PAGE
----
I have a FOSCAM IP webcam that I can control and view wirelessly in our house using LAN address http://192.168.0.10:8090/ in IE 9.
When I submit the WAN IP (http://174.20.xx.xxx:8090) to webpagetest it successfully shows an image of the expected web interface though the ‘perfomance review’ shows failure for keep-alive, cache static, and CDN detected for each element.
From my desktop all attemps to use a browser (IE 9 or FF 3.6 or Chrome) to view that same WAN fail. E.g. IE reports ‘Oops! Internet Explorer could not connect to 174.20.xxx.xxx:8090’.
Can somebody help me understand why webpagetest can ‘connect’ (and display) the page but a browser on my desktop cannot?
Are you trying from within your house our outside? In case you are testing from inside the house, a lot of routers port-forwarding don’t work on the WAN IP if you are accessing from the LAN. If You are testing from somewhere outside then it’s probably a firewall rule somewhere (like if you are on a corporate network) where they aren’t allowing the port 8090 traffic.
Thanks for the reply. Yes, I have been trying from home. Last night I a friend told me they could see the camera. When I was working I would have used remote desktop to my work computer to do the outside-the-LAN test myself.
I haven’t had much need to dianose network problems and so am unfamliar with what are the right tools to use. The browser ‘sits and spins’ and then gives the cryptic ‘could not connect’ message. Ping and tracert simlply timeout with no results. Are there tools that would have enabled me to see that, indeed, it’s the router (Qwest Actiontec PK5000) ‘failing’ to ‘work on the WAN IP’ that is the barrier to connecting (to get the web page)?
You don’t need to test your desktop since it will always be on the LAN and can access it directly.
If you have a laptop you want to test then take it to a McDonalds or Starbucks and hop on their wifi. If you have a smart phone you want to test just disconnect it from your in-house wifi. You just need to get outside of your network to test it.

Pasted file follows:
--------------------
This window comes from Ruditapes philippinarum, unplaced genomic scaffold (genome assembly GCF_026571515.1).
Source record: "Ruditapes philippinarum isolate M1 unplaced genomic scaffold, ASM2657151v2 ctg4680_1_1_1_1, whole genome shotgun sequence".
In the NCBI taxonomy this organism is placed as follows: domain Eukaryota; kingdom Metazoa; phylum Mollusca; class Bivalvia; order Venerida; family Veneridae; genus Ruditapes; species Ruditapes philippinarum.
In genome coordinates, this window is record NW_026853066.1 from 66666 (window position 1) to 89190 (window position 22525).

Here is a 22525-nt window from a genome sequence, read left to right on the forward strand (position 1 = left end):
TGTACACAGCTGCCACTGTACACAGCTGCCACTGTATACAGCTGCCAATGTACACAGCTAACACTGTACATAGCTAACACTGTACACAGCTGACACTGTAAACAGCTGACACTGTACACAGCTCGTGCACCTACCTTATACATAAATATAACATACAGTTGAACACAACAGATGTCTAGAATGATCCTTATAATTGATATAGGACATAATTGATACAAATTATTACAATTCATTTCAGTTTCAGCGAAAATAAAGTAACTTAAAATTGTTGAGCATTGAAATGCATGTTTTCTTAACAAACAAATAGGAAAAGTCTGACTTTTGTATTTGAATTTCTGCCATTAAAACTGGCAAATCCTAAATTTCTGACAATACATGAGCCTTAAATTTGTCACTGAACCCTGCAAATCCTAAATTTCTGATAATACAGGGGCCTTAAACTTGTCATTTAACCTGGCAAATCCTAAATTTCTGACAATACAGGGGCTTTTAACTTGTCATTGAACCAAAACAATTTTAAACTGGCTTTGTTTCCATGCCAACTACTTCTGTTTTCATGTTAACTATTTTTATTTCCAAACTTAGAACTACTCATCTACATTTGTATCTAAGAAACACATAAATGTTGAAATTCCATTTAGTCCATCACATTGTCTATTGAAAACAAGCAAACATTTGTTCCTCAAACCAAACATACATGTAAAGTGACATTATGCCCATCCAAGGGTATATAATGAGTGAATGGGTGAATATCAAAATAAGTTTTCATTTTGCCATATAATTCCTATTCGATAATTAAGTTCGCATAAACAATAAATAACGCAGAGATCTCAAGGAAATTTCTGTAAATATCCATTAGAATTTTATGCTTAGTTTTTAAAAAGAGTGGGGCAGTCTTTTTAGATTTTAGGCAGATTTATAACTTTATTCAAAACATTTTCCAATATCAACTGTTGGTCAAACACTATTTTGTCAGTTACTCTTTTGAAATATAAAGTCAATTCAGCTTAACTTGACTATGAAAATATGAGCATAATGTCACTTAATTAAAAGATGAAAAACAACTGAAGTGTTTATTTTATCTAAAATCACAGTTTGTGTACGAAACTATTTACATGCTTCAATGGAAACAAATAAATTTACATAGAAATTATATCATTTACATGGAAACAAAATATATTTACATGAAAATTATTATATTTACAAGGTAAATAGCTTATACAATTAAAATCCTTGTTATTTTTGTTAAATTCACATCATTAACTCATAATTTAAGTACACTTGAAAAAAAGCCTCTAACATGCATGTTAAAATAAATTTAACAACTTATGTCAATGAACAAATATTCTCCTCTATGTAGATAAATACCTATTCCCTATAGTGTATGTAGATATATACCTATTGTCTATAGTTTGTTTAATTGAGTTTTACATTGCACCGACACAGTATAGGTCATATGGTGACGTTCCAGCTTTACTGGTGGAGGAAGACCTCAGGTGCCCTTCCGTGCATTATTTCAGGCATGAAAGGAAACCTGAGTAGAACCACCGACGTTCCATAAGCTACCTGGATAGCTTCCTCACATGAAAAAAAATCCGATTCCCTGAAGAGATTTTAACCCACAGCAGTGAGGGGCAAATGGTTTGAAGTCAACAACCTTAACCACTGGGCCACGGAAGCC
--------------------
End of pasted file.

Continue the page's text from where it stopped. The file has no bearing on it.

I’m 99+% sure that that’s the problem. You will need to use different addresses depending on if you are on the local network or connecting remotely.
Sorry, at this point after hearing that someone I know could see the camera I do assume that it is working ok.
In asking about possible tools I was just expressing a sort of frustration at the ‘brick wall’ I was running into when I was trying to find out what is happening. I have done a fair amount of programming over the years and have been fairly able to debug in those environments but I felt pretty helpless in this situation.
Usually grabbing a wireshark trace of the browser is the best way to REALLY see what is going on at the network layer but you’d probably just see a bunch of SYN packets being sent to the router with no replies. You’d then have to capture network traces on either side of the router to figure out that it’s in the router’s port forwarding itself.
I don’t know how well known it is that port forwarding usually only works from outside of the network so short of stumbling across it I’m not sure there’s much you could do to get to the real root cause.
As far as testing goes, there you just need to get to a machine outside of the firewall and see what happens.